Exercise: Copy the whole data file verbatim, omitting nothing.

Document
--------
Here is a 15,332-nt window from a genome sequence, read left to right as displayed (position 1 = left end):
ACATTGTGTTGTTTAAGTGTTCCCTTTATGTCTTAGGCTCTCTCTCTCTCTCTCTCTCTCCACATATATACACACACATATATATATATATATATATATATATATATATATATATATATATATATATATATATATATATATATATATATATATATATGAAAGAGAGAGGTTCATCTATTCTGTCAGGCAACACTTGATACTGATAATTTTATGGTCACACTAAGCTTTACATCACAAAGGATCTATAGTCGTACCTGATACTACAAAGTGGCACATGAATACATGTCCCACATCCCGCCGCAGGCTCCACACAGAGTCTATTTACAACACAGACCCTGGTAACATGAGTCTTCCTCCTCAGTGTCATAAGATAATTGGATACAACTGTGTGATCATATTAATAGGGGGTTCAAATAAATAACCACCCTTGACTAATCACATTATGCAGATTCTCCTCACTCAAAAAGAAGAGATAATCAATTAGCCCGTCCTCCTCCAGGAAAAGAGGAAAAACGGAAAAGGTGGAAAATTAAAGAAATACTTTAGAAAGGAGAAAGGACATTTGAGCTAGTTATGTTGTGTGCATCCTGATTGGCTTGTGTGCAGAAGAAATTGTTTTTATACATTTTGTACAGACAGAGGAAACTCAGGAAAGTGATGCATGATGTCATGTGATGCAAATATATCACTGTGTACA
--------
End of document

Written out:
Here is a 15,332-nt window from a genome sequence, read left to right as displayed (position 1 = left end):
ACATTGTGTTGTTTAAGTGTTCCCTTTATGTCTTAGGCTCTCTCTCTCTCTCTCTCTCTCCACATATATACACACACATATATATATATATATATATATATATATATATATATATATATATATATATATATATATATATATATATATATATATATATGAAAGAGAGAGGTTCATCTATTCTGTCAGGCAACACTTGATACTGATAATTTTATGGTCACACTAAGCTTTACATCACAAAGGATCTATAGTCGTACCTGATACTACAAAGTGGCACATGAATACATGTCCCACATCCCGCCGCAGGCTCCACACAGAGTCTATTTACAACACAGACCCTGGTAACATGAGTCTTCCTCCTCAGTGTCATAAGATAATTGGATACAACTGTGTGATCATATTAATAGGGGGTTCAAATAAATAACCACCCTTGACTAATCACATTATGCAGATTCTCCTCACTCAAAAAGAAGAGATAATCAATTAGCCCGTCCTCCTCCAGGAAAAGAGGAAAAACGGAAAAGGTGGAAAATTAAAGAAATACTTTAGAAAGGAGAAAGGACATTTGAGCTAGTTATGTTGTGTGCATCCTGATTGGCTTGTGTGCAGAAGAAATTGTTTTTATACATTTTGTACAGACAGAGGAAACTCAGGAAAGTGATGCATGATGTCATGTGATGCAAATATATCACTGTGTACA